Mergers are complex business transactions that often have high stakes. Unfortunately, mergers do not always proceed as planned, and sometimes fail altogether. A failed merger may happen because the parties underestimate the costs of integrating the two companies, the acquiror cannot obtain financing, or state or federal regulators simply do not permit the merger or present insurmountable roadblocks. When a merger fails, a business can lose substantial assets and its shareholders’ interests may substantially diminish in value. For a business that has already been experiencing financial difficulties, a merger can cause the business to falter and even totally cease operations.
Typically, the companies planning a merger enter into a merger agreement, which is a contract that outlines the purchase price and the timeframe of the merger, as well as other conditions that govern the transaction. If one party breaches the agreement and delays or even calls off the merger, then the other party may claim that a breach of the contract has occurred. This is one way to wind up in litigation.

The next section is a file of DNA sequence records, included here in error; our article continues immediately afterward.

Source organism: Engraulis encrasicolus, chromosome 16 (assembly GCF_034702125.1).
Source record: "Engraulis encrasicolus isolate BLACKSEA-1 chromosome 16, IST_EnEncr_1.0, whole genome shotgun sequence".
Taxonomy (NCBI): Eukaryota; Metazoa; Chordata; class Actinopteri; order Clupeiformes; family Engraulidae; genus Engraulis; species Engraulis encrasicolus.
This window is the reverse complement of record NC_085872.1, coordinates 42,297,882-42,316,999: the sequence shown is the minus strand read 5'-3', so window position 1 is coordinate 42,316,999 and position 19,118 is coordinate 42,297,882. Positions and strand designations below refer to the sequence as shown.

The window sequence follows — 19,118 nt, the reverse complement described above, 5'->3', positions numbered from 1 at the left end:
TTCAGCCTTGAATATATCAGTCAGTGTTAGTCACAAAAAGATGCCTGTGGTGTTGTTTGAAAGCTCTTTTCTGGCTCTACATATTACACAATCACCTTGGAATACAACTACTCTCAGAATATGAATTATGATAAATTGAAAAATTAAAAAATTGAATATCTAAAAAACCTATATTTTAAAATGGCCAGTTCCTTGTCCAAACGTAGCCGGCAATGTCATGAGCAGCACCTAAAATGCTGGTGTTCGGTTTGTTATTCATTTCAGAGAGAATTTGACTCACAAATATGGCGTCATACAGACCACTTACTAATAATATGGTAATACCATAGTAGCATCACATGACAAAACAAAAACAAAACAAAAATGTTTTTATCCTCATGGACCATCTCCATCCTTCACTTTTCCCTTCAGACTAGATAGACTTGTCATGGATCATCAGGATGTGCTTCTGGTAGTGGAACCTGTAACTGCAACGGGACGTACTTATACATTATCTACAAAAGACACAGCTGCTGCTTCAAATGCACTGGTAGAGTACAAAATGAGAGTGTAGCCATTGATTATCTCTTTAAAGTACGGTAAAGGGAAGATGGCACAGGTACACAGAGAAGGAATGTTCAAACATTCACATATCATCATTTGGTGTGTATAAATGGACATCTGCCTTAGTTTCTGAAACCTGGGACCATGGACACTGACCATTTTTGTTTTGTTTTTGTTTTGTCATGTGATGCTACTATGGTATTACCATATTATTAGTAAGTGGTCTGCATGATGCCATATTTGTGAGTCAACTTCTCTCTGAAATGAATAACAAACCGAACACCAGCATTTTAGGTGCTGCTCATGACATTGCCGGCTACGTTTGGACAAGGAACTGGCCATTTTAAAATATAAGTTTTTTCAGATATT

A merger agreement will often contain provisions that address merger failure. For example, a reverse termination fee, or financing failure fee, may be included to allocate risk. If, say, the necessary financing cannot be obtained, the acquiring company may be required to pay the target a predetermined negotiated fee—akin to liquidated damages. Depending on the language of the agreement, it may or may not be the target company’s sole remedy. Also, the target company’s right to relief will depend on the language of the contract and common law contract principles. For example, if the target company did something to prevent the merger, the acquiring company may allege that it thereby breached the implied covenant of good faith and fair dealing and, therefore, should not recover the reverse termination fee.
Williams Mestaz, L.L.P., has the experience and reputation that you want when you are dealing with a business-related lawsuit. We are here to obtain the best possible outcome for your situation. Do not hesitate to contact Williams Mestaz, L.L.P., at (602) 256-9400, and see how we can help you resolve your legal matter.